The FDA Final Rule on Additional Traceability Records for Certain Foods is effective on 20 January 2023.

We’ve asked our partners, RQA to summarize this important new legislation for our existing and potential clients in the food supply chain. What are its origins? What is the Food Traceability List? Which products does the rule apply to? What are the additional traceability requirements? When must you be compliant and what are the consequences of non-compliance? Finally, read how Perigon and RQA can assist you with compliance.

What are the origins?

Due to a rising number of food-related incidents which were deemed to be largely preventable, action was taken by Congress which brought to life the federal Food Safety Modernization Act (FMSA) 2. This act was passed in 2011 aiming to shift the focus to preventing incidents before they occur from investigating the cause after the effect. This new rule on traceability is a continuation of the implementation of FSMA and it defines additional requirements on top of those previously established by the FDA. It is part of the FDA’s New Era of Smarter Food Safety Activities. They say it is “designed to facilitate faster identification and rapid removal of potentially contaminated food from the market, resulting in fewer foodborne illnesses and/or deaths.”

What is the Food Traceability List (FTL)?

The list of products that the rule applies to are on the FTL which has been compiled using a risk-ranking model. They used criteria such as: Frequency of outbreaks and occurrences of illnesses; Severity of illness; Likelihood of contamination; The potential for pathogen growth, with consideration of shelf life; Manufacturing process contamination probability and industry-wide intervention; Consumption rate and amount consumed; Cost of illness.

What products are on the FTL?

The list can be found on the FDA website but in summary it now includes: 

  • Cheeses, other than hard cheeses
  • Shell Eggs
  • Nut Butters
  • Fresh Cucumbers
  • Fresh Herbs
  • Leafy Greens (Fresh & Fresh-Cut)
  • Fresh Melons
  • Fresh Peppers
  • Fresh Sprouts
  • Fresh Tomatoes
  • Fresh Tropical Tree Fruits
  • Fresh-Cut Fruits
  • Vegetables other than leafy greens (fresh-cut)
  • Finfish (fish and frozen)
  • Smoked Finfish (refrigerated and Frozen)
  • Crustaceans (fresh and frozen)
  • Molluscan shellfish, bivalves (fresh and frozen)
  • Ready-to-eat deli salads (refrigerated)

Generally, products that are exempt are those which have undergone a “kill step” e.g. thermal canning or pasteurization as well as those that are covered in other regulations where this traceability data may already exist. Additions to the list may occur as new information is gained, compliance will be mandated two years after an addition and deletions become effective immediately upon a removal.

Key point:

Do a thorough check of the full detail of the rule to see if it applies to some or all of your products. There are some subtle aspects to consider, for example “Ready-to-eat deli salads (refrigerated)” is on the FTL, this includes all types of refrigerated ready-to-eat deli salads. Examples include, but are not limited to, egg salad, potato salad, pasta salad, and seafood salad. Does not include meat salads.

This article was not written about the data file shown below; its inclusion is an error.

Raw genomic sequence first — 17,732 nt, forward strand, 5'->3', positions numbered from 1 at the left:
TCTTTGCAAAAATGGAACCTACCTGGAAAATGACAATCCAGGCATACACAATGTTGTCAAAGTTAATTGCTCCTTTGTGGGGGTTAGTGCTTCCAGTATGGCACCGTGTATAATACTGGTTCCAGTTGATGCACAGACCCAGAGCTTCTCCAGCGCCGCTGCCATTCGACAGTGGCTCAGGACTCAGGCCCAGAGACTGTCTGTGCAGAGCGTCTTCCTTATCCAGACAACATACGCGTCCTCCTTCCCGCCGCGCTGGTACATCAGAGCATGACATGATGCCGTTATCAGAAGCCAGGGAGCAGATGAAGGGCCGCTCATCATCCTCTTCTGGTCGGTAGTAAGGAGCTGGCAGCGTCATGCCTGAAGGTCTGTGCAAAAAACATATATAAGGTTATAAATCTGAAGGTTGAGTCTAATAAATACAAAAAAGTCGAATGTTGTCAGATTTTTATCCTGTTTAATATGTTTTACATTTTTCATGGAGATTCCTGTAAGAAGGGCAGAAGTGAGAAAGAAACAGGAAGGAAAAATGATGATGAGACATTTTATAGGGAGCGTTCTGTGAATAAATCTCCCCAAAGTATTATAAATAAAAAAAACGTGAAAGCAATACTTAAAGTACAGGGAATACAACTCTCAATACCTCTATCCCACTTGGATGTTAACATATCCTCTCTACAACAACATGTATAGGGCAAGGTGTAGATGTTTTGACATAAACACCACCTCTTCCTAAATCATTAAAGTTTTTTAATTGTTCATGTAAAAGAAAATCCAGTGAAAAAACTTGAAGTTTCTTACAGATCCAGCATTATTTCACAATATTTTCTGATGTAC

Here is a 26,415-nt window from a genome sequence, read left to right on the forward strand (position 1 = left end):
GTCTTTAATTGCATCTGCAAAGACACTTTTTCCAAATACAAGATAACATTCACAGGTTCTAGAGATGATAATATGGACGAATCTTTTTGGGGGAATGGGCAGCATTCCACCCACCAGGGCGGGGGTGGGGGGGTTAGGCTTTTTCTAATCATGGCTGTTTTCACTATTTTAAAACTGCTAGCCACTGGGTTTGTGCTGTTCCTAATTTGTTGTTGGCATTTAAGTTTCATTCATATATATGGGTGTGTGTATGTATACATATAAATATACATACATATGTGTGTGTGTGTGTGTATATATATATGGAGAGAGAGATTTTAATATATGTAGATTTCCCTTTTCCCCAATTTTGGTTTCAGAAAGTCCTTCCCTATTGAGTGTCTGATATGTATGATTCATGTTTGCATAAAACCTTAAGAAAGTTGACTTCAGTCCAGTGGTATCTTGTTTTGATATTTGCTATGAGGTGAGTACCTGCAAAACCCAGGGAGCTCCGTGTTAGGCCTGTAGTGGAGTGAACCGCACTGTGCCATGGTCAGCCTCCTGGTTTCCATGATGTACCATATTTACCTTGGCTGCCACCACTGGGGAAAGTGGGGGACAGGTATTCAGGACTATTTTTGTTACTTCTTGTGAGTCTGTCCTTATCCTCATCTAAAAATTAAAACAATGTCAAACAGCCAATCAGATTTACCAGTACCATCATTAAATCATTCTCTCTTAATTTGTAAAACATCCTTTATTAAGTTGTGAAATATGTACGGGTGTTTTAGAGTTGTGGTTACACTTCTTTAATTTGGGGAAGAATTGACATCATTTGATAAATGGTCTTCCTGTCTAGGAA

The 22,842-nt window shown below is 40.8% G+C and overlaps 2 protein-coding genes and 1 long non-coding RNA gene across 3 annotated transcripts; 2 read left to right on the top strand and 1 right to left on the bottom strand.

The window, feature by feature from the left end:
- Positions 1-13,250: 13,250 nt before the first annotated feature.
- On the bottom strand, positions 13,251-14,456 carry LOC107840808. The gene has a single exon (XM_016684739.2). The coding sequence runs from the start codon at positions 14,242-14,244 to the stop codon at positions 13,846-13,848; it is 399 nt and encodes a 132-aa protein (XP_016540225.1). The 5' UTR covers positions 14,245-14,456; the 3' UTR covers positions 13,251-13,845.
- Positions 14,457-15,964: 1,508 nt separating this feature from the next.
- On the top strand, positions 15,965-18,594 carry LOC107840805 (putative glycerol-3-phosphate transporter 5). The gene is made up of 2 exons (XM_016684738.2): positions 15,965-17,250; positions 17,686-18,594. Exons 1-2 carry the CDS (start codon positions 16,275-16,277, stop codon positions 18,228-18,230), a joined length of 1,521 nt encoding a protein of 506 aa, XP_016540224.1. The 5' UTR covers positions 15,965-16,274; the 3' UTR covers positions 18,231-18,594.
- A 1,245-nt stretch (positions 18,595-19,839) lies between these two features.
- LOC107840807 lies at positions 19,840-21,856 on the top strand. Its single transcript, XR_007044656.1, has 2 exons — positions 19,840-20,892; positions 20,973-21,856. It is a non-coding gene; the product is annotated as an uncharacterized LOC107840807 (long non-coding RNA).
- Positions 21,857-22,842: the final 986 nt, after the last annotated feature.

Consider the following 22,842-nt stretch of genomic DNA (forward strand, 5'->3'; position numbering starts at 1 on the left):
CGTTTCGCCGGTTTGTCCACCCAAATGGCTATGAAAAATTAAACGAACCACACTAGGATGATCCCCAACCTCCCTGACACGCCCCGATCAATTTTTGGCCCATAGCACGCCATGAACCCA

What are the additional traceability requirements?

For products on the FTL, the FDA specify Key Data Elements (KDEs) linked with specific Critical Tracking Events (CTEs).

KDEs include location of harvest and subsequent recipient, quantity, dates, document reference plus others. There is also the requirement for all parties involved to have a Traceability Plan.

CTEs include: harvesting, cooling, initial packing, receiving, transforming, and shipping.

Further to collecting this specific data and maintaining records, the rule stipulates that the subject company must provide information to the FDA within 24 hours upon their request (or within some reasonable time to which the FDA has agreed).

This rule applies industry best practices and aims to harmonize standards covering domestic as well as foreign businesses producing food for US markets. The important point to note is that the focus is to be along the entire length of the food chain, from ‘farm to fork’ rather than in isolation.


Consequences of non-compliance and key dates

Full details on how the rule will be implemented and enforced are still being determined. It is likely that the FDA will initially give businesses the opportunity to take voluntary corrective action. They may issue advisory action and warning letters but if necessary the Federal government may bring civil action or criminal action in Federal court. 

This rule is effective from 20th January 2023 and should start to be implemented into systems as soon as possible by companies subject to the rule. The formal compliance date for all affected parties to these recordkeeping requirements is Tuesday, January 20, 2026.

• A customised briefing on the rule including: 

– Timing and who must comply, who is excluded 

– Food Traceability List (FTL) and if your products are involved 

– Record keeping requirements: key data elements  (KDEs) and critical tracking events (CTEs) 

– Elements of the Traceability Plan 

• Traceability Plan development to meet rule requirements 

• Gap analysis: current lot trace capability and identification of needs to comply with new rule 

Perigon clients can obtain funding towards RQA’s assistance as part of a Contaminated Products Insurance policy.